Relative deprivation and its association with health indicators: Lower inequality may not improve health
Yiğit, Yenal Can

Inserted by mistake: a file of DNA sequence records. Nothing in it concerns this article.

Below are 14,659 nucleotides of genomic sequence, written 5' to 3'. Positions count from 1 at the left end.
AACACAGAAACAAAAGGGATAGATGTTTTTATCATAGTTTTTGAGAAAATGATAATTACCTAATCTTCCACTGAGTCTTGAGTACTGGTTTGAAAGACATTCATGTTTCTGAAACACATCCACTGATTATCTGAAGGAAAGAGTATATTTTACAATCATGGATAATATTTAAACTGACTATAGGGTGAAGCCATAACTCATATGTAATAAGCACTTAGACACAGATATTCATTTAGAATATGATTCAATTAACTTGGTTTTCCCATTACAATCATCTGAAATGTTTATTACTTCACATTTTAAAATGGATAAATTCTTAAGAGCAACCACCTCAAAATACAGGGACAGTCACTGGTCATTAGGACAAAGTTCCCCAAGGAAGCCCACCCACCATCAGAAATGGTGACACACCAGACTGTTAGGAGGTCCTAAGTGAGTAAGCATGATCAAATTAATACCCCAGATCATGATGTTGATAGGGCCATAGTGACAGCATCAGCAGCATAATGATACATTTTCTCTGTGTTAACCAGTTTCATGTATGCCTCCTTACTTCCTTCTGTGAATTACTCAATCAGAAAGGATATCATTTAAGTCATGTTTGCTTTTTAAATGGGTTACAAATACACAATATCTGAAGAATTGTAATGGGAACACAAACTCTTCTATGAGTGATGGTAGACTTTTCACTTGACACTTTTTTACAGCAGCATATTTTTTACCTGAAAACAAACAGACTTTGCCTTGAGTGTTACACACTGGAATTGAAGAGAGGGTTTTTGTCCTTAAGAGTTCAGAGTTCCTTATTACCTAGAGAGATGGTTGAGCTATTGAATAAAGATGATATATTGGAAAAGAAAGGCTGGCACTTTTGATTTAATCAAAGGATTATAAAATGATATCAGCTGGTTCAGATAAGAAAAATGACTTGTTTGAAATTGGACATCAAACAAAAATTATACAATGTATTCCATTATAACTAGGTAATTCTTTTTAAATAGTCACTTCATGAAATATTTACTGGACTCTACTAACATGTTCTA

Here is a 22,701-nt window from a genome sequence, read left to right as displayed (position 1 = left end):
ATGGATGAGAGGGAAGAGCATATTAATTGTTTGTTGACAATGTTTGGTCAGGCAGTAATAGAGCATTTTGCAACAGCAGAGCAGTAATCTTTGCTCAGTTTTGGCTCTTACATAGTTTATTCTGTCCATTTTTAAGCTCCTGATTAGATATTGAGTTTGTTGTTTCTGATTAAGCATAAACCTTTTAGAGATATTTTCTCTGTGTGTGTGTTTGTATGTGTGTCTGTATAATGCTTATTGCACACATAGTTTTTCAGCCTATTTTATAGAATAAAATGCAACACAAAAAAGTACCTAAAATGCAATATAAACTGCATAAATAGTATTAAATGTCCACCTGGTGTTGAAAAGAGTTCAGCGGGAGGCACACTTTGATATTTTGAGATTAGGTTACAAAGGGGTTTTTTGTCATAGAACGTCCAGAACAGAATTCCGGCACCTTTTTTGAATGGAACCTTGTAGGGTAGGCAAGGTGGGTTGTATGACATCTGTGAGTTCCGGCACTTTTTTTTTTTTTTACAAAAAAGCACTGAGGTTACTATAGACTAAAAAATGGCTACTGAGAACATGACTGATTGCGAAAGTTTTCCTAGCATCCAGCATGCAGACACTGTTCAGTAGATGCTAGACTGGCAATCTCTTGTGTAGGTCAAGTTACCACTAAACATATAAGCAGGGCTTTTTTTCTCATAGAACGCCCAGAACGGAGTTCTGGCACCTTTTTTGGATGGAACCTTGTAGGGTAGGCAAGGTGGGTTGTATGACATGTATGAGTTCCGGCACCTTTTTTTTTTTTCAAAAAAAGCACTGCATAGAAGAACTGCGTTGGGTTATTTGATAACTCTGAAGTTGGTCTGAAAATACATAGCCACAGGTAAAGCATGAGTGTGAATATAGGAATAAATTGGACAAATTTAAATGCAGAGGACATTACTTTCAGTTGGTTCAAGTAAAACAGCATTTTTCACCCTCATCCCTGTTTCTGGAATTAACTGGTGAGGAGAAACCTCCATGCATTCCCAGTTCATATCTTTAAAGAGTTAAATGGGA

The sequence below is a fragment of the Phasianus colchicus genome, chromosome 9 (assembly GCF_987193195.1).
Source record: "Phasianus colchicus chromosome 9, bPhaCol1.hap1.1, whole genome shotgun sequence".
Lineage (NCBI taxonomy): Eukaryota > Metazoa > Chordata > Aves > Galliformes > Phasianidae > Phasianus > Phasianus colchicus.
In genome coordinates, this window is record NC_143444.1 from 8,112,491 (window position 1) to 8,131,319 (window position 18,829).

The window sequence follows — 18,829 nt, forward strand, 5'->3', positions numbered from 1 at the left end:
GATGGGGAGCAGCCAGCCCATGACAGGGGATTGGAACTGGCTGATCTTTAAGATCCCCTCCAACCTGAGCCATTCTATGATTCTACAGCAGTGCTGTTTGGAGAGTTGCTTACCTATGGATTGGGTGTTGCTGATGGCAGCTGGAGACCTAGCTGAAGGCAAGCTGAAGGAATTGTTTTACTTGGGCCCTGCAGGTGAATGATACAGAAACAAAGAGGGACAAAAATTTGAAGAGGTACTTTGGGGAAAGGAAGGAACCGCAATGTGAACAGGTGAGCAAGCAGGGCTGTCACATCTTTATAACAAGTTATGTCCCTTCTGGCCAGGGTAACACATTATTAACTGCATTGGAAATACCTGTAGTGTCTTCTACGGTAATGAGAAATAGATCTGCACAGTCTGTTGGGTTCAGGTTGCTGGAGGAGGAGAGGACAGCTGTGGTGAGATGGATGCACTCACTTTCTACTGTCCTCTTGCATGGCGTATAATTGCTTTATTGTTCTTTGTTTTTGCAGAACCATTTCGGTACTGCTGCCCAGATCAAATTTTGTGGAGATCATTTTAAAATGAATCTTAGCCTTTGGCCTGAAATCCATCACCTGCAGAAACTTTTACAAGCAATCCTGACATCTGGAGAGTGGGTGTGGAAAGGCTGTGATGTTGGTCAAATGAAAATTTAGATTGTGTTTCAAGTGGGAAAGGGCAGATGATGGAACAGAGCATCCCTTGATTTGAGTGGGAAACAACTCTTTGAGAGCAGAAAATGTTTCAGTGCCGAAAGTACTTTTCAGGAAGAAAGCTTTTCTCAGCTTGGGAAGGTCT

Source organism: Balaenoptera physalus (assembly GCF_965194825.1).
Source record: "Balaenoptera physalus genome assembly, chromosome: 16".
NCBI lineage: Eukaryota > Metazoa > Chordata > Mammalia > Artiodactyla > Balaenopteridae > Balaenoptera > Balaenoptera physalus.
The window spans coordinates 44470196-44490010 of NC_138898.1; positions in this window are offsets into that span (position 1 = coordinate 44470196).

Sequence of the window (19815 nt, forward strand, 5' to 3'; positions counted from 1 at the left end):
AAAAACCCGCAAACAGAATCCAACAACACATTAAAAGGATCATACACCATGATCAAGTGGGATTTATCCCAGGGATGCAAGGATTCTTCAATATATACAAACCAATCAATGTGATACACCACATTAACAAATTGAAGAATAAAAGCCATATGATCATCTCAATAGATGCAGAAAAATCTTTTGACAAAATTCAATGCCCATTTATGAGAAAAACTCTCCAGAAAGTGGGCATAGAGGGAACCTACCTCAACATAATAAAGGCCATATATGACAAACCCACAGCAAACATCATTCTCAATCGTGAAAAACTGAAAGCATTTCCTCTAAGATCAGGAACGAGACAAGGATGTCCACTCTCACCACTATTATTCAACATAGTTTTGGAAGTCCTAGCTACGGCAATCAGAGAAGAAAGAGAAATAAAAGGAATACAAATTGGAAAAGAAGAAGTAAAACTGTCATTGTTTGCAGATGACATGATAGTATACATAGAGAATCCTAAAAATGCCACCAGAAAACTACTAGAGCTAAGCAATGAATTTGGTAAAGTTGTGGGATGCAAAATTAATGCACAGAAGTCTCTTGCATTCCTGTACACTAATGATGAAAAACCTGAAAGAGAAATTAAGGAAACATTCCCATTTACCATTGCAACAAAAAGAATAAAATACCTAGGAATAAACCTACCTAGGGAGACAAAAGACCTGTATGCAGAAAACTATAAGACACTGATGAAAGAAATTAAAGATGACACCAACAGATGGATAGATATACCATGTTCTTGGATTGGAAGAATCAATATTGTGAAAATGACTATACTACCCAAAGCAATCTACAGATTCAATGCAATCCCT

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This study tested the hypothesis of relative deprivation (RD) to investigate how inequality is associated with health and health related behaviors in a developing country context. Data from two nationally representative surveys in 2010, 2012, and 2014 were used to estimate logit and ordered logit models stratified by sex. RD was calculated based on both income and education, unlike most studies in the earlier literature that relied only on income. All results of the study were found to be robust to alternative reference groups. First, consistent with the earlier literature, RD was found to be positively correlated with indicators of poor health. Secondly, and more interestingly, unlike the results in the earlier RD literature, women with more income or education (and lower RD) were found to be more likely to be current smokers and more likely to consume a higher number of cigarettes. The main policy implication is that reducing inequality can help improve self-rated health indicators, but it will not be sufficient to achieve health policy goals. Unless smoking patterns change, reducing inequalities in income or education among women will not necessarily lead to better health; because smoking is more common among better educated and richer women.